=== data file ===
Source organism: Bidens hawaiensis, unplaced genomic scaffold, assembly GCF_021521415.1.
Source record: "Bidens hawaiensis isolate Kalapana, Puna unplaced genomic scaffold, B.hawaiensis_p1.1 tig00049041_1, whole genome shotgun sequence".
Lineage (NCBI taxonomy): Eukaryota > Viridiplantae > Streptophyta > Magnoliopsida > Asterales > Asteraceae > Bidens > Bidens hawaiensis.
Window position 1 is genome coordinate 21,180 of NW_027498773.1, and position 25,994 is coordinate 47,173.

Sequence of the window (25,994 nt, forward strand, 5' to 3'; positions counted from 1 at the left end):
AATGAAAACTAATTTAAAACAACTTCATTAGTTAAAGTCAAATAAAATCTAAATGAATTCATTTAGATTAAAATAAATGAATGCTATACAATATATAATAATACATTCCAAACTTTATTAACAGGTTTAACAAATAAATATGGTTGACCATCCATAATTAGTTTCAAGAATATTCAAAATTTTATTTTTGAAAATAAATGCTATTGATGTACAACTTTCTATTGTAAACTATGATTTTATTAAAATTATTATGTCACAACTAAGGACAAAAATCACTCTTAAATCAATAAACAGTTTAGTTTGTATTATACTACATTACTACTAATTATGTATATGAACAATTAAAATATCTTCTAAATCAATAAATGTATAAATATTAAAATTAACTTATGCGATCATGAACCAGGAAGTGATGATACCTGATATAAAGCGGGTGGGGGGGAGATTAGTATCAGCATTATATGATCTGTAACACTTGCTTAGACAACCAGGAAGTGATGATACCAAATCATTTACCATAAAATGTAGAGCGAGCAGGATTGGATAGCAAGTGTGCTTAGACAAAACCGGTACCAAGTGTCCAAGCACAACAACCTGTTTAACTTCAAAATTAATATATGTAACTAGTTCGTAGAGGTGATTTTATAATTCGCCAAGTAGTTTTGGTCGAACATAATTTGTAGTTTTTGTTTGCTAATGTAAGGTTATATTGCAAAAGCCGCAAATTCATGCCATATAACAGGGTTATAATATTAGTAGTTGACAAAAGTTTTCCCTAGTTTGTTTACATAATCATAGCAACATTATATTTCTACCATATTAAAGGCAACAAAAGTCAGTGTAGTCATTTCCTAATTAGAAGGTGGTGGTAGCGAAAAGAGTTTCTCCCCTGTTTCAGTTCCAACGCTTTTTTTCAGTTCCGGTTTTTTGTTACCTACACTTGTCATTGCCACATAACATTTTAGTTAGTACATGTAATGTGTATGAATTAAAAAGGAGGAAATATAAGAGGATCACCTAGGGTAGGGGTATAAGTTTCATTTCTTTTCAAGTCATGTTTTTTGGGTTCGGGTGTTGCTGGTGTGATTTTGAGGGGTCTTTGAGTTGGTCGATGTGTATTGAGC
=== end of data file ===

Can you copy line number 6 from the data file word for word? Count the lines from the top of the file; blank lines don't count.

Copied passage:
AATGAAAACTAATTTAAAACAACTTCATTAGTTAAAGTCAAATAAAATCTAAATGAATTCATTTAGATTAAAATAAATGAATGCTATACAATATATAATAATACATTCCAAACTTTATTAACAGGTTTAACAAATAAATATGGTTGACCATCCATAATTAGTTTCAAGAATATTCAAAATTTTATTTTTGAAAATAAATGCTATTGATGTACAACTTTCTATTGTAAACTATGATTTTATTAAAATTATTATGTCACAACTAAGGACAAAAATCACTCTTAAATCAATAAACAGTTTAGTTTGTATTATACTACATTACTACTAATTATGTATATGAACAATTAAAATATCTTCTAAATCAATAAATGTATAAATATTAAAATTAACTTATGCGATCATGAACCAGGAAGTGATGATACCTGATATAAAGCGGGTGGGGGGGAGATTAGTATCAGCATTATATGATCTGTAACACTTGCTTAGACAACCAGGAAGTGATGATACCAAATCATTTACCATAAAATGTAGAGCGAGCAGGATTGGATAGCAAGTGTGCTTAGACAAAACCGGTACCAAGTGTCCAAGCACAACAACCTGTTTAACTTCAAAATTAATATATGTAACTAGTTCGTAGAGGTGATTTTATAATTCGCCAAGTAGTTTTGGTCGAACATAATTTGTAGTTTTTGTTTGCTAATGTAAGGTTATATTGCAAAAGCCGCAAATTCATGCCATATAACAGGGTTATAATATTAGTAGTTGACAAAAGTTTTCCCTAGTTTGTTTACATAATCATAGCAACATTATATTTCTACCATATTAAAGGCAACAAAAGTCAGTGTAGTCATTTCCTAATTAGAAGGTGGTGGTAGCGAAAAGAGTTTCTCCCCTGTTTCAGTTCCAACGCTTTTTTTCAGTTCCGGTTTTTTGTTACCTACACTTGTCATTGCCACATAACATTTTAGTTAGTACATGTAATGTGTATGAATTAAAAAGGAGGAAATATAAGAGGATCACCTAGGGTAGGGGTATAAGTTTCATTTCTTTTCAAGTCATGTTTTTTGGGTTCGGGTGTTGCTGGTGTGATTTTGAGGGGTCTTTGAGTTGGTCGATGTGTATTGAGC